Tiny pockets of wilderness spring up even on this busy Seattle sidewalk. How many different species could I find in this photo if I had the knowledge and desire? I'm sure that it would be a sufficiently high number to surprise the average pedestrian, who walks over this patch without looking down. In fact, is there any good data for urban biodiversity? My meager search skills turned up only a smattering of material, none of which was particularly insightful.

I took this picture after photographing graffiti removal abstracts. There was an organic similarity that appealed to me-- the erosion of manmade order and the accidental beauty of overlapping shapes.

It's there if you look for it.

Photo: Michael McDevitt 2008

Monday, September 1, 2008

People do strange and wonderful things.

I love the guard at the end.

It's tempting to laugh this kid off, but hold on. Geeky as his project may be, this kid is a genius with tape and cardboard. If he was a 25 year old art star we'd be lining up to high five him. We mock him because he is sincere.

Wow. The take-away lesson here, kids, is that the Man will steal your toys. Every. Single. Time.

(R/C Mario thanks to Ms. Barnacle, Billy the Halo Kid via Art Blog Comments, Soccer via Monkeys For Helping)

Evening Magic

Yesterday, I had a great walk through the city, ending in my studio.   After a few hours of painting, I headed up the hill to catch the bus. There I was treated to this pleasant spectacle. The glass facade of the 4th & Madison Building covers the evening commute with the fruity hues of a ripe papaya. I don't know if it is intentional, but I'm willing to give the architects the benefit of the doubt.

Photo Michael McDevitt

Saturday, August 30, 2008

Big Questions... little payoffs.

The last week had me phoning friends to hash out my art-related anxieties. This came to mind...

Wednesday, August 13, 2008


These plants are like astronauts on my windowsill--way out of their element, but doing fine.  They have no soil, only water.  The onion came from the grocery store, but was forgotten in a bag.  Once I saw how much it had grown, I decided to keep it around.  Eventually I'll pot them both, but for now I enjoy watching them.

I am continually amazed at plants' ability to build their bodies out of air.  They take in  atmospheric CO2 and use it to create more complex molecules like cellulose.  Thus, the spider plant on the right has been able to nearly double in size using only light, air, and water.


Read more about it here.

Photo by Michael McDevitt

Tuesday, August 5, 2008

One thing always leads to another, which somehow brings me back home: A study in latenight overkill

There was deviltry afoot in Seattle today. All day long, the people I met were acting edgy and aggressive, culminating in an actual brawl in my immediate vicinity. I was relieved to get back to my messy, little room.

Goofing around on my computer, I searched the terms Devil animation on Vimeo, which turned up this...

Devil's Revenge Demo from Erich carrle on Vimeo.

...which immediately made me think of this (if you're in a rush just check out the beginning of the 2nd part)...

The Mascot by Władysław Starewicz( aka Ladislas Starewicz)
Part 1

Part 2

Part 3

...which I know about because of this...

I travelled up the eastern seaboard in an ice storm to see two performances by Tin Hat Trio. The first night I caught them in New York City at a Tom Waits tribute concert (which can be streamed here) while 6-8 inches of powder snow fell on Manhattan. The next day it was down to Philly, were I saw them perform their own score for Starewicz's animations. They are my favorite band, and I went far out of my way to see them while they were still together. In searching for that clip I came across this, the print version of which is published by Seattle's own Fantagraphics.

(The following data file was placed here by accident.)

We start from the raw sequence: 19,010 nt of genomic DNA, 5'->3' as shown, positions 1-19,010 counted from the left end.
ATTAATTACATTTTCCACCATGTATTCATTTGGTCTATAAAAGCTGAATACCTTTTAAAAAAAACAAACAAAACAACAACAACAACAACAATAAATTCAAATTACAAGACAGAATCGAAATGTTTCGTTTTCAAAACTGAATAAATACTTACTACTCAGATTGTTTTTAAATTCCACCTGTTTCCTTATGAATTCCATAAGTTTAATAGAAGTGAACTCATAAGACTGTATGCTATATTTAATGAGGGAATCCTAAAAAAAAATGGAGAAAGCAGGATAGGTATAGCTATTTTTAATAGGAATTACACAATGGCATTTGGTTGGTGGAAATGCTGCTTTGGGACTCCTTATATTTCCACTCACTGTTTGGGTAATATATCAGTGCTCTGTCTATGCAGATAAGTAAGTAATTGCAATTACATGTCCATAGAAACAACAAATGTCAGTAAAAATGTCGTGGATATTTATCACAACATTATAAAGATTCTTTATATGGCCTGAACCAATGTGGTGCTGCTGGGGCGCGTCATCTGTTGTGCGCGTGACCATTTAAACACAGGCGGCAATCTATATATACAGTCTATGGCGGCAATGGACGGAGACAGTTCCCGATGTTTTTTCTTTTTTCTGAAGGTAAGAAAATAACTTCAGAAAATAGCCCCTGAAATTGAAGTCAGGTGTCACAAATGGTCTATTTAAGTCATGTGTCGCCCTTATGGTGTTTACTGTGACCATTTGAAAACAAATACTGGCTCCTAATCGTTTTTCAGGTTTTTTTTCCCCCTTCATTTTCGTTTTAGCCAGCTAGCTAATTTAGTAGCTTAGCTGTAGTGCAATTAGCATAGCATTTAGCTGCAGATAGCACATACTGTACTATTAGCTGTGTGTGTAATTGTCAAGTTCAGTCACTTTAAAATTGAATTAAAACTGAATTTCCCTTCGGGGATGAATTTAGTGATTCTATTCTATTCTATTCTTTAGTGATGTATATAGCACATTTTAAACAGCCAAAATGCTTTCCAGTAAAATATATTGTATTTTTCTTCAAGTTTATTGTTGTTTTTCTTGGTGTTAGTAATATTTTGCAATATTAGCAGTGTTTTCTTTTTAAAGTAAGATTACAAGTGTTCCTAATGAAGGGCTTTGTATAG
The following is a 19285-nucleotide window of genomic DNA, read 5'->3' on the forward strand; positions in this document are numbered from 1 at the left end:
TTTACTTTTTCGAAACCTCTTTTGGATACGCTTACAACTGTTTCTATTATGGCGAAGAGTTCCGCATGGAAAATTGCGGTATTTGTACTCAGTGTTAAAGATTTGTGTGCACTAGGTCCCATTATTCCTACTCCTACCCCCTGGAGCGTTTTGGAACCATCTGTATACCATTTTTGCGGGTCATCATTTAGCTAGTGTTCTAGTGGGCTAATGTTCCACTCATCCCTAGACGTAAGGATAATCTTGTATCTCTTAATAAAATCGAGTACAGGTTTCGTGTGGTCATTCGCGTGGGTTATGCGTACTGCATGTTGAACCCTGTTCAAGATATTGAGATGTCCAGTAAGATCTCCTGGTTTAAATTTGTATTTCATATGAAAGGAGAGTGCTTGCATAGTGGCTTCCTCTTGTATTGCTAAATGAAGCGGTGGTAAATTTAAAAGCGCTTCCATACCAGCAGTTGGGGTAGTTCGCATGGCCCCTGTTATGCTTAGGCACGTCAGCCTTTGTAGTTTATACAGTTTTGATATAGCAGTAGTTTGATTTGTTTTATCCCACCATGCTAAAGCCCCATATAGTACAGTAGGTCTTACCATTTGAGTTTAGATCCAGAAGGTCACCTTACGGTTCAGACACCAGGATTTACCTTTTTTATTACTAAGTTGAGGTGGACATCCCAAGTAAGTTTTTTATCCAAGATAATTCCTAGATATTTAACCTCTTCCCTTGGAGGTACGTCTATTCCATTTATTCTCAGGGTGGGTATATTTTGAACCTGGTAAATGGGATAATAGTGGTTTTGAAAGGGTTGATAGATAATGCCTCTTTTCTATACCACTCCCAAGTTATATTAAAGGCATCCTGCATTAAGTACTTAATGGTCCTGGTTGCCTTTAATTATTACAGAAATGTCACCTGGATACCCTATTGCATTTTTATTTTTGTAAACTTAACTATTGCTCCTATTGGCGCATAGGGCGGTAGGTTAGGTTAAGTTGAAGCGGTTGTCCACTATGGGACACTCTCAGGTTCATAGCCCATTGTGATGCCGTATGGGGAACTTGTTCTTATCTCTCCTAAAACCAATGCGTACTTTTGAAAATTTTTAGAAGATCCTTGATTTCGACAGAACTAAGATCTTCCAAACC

Frederick & Eloise, with music from Brian Biggs on Vimeo.

As if using the music of my favorite band weren't enough, it turns out that Brian Biggs made a video for another band that I adore. One Ring Zero are originally from Richmond, VA, where I had the pleasure of seeing them perform many times.

One Ring Zero: Stop Metric Madness from Brian Biggs on Vimeo.

The first time I saw ORZ perform, it was at the Pumpkin Pie Show, which is the wicked spawn of Clay McLeod Chapman. also from Richmond. If there was ever a prime example of animated deviltry, the Pumpkin Pie Show is it.

The End

Monday, August 4, 2008

A History of Movements

Film Still from Felix in Exile by William Kentridge

One of the fundamental myths of America is that it is possible to escape the past. We are enamored of the idea that we can live today as if yesterday never existed. We set off down the highway, ride into the sunset, board a plane, or simply change the channel.

The art of South African artist William Kentridge is a direct refutation of this notion. Kentridge creates his animations by drawing, erasing, and redrawing on a single page, rather than using a series of cells. The process leaves behind a history of all the movements that precede a given moment. When a paper blows through the air it leaves a faint trail. A house collapses but leaves behind the standing ghost of its former self.

The following two films were the best that I could dig up on YouTube. The first is a trailer for a film that focuses on the artist. The second is a bootleg of Felix in Exile.

I'm not sure if Kentridge is responsible for the surreal elements of the trailer. I suspect that they are the doing of the filmmakers, but would love some clarification on this point. I am also unsure if I have seen this film. Years ago, I watched an exceptional documentary about Kentridge that included excerpts from his animations, segments of interview, and footage of his creative process. I don't recall any surrealistic edge, but it was quite a long time ago.